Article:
Do you believe in love at first sight?
When it comes to people, I definitely, definitely do not. Call me cynical and jaded, but that magical moment where time slows and lights dim, and you stare at each other across a crowded dance floor does NOT exist.
But when we're talking about other things, such as, oh I don't know, TV shows, I say "love at first sight? Affirmative!"
The miracle of getting hooked on a program from the first episode has only occurred a handful of times in my life. Most shows take two or three weeks to hit a groove, or an entire season to figure out just who the characters are and why we as an audience should care about what is going on. My first memory of watching a pilot and falling head over heels was with Psych. Shawn's hi-jinks and fast-talking ways, the rapport between him and Gus, everything combined perfectly to pull me in. It was comedy, it was mystery, it was intrigue with a healthy dose of obsolete pop culture references. Who wouldn't love it?
Some time after that I discovered the genius that is Bryan Fuller. This man has yet to create a
show I won't watch. Each of his sadly short-lived series is a gem of quirkiness, of philosophy and smart dialogue, with ideal amounts of sweet and sass. While my love for him extends to TV long ago canceled, his latest (and possibly greatest. I haven't decided yet.) accomplishment recently aired it's finale. The loss of Pushing Daisies still smarts, and ABC must fry for the heinous mishandling of this pinnacle of entertainment. Daisies was intelligent, whimsical, and surprisingly fun for a show involving death. It was truly inventive, a rare original in the wasteland of cop shows and reality TV. The creativity of the team behind it never lagged, but they stayed true to the viewer, boldly working to create a story so heart-breaking and strange, unbelievable and enchanting that I couldn't help but fall in love. Totally, committedly in love. And then the Network Powers That Be decided a spinoff of Grey's Anatomy was more important, and axed the highlight of my television week. I just watched the last show, and it was painful to see something so good try and wrap things up quite clearly before it was supposed to. The hastily tacked on final ending almost made me cry. Pushing Daisies, I miss you.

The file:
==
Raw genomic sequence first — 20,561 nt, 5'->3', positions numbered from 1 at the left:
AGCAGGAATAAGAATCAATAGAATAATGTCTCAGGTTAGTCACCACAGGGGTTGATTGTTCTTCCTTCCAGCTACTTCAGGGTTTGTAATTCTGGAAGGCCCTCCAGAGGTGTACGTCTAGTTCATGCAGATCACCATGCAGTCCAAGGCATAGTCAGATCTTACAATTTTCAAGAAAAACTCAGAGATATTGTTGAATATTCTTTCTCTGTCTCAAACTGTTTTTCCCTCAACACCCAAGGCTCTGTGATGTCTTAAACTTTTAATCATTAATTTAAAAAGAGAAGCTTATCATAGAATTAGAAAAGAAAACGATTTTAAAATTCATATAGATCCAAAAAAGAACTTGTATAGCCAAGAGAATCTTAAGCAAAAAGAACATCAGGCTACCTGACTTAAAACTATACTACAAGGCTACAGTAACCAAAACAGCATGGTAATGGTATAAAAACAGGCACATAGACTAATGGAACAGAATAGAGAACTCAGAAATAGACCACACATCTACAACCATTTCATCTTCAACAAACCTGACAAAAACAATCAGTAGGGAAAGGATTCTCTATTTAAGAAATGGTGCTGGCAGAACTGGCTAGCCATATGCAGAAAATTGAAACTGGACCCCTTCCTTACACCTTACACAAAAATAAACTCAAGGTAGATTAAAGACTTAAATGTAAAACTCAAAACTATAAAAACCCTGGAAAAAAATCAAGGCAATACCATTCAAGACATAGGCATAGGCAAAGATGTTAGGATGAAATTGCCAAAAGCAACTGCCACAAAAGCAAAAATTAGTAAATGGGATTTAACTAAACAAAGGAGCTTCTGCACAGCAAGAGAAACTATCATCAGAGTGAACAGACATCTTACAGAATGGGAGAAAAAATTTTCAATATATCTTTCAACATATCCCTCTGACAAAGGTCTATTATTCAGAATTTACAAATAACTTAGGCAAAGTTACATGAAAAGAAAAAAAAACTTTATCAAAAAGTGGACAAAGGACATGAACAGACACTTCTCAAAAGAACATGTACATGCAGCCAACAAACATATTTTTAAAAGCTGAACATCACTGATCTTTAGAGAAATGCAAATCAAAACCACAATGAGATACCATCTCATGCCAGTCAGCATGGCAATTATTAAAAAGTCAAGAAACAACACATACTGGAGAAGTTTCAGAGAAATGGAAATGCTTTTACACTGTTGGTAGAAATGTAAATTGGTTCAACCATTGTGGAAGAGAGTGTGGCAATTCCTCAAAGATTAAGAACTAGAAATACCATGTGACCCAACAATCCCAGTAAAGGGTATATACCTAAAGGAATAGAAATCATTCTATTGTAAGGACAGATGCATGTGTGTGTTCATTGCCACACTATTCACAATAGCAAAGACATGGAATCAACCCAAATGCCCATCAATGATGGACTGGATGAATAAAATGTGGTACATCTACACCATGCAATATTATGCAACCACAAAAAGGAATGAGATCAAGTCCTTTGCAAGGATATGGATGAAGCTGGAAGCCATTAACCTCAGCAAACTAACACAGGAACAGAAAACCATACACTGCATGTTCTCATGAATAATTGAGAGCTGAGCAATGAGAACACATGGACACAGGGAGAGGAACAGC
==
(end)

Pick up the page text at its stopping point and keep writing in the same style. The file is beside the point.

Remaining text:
But moving on is an important step in any heartbreak, and while nothing will replace Daisies, I will love again. And have already. I'd like to introduce you to a little show called Glee.
The commercials for this new show, airing on Fox come fall, piqued my interest. And after watching the premiere, I can say with confidence that Glee has gained a new fan. It's good for: people who have participated in show choirs, Utah residents (sorry, that was redundant), people with a good sense of humor, anyone who has lived through the awkwardness of high school, future teachers, and you.
Check it out on Hulu. Click that link. If you regret it, I'm sorry. And we are no longer friends.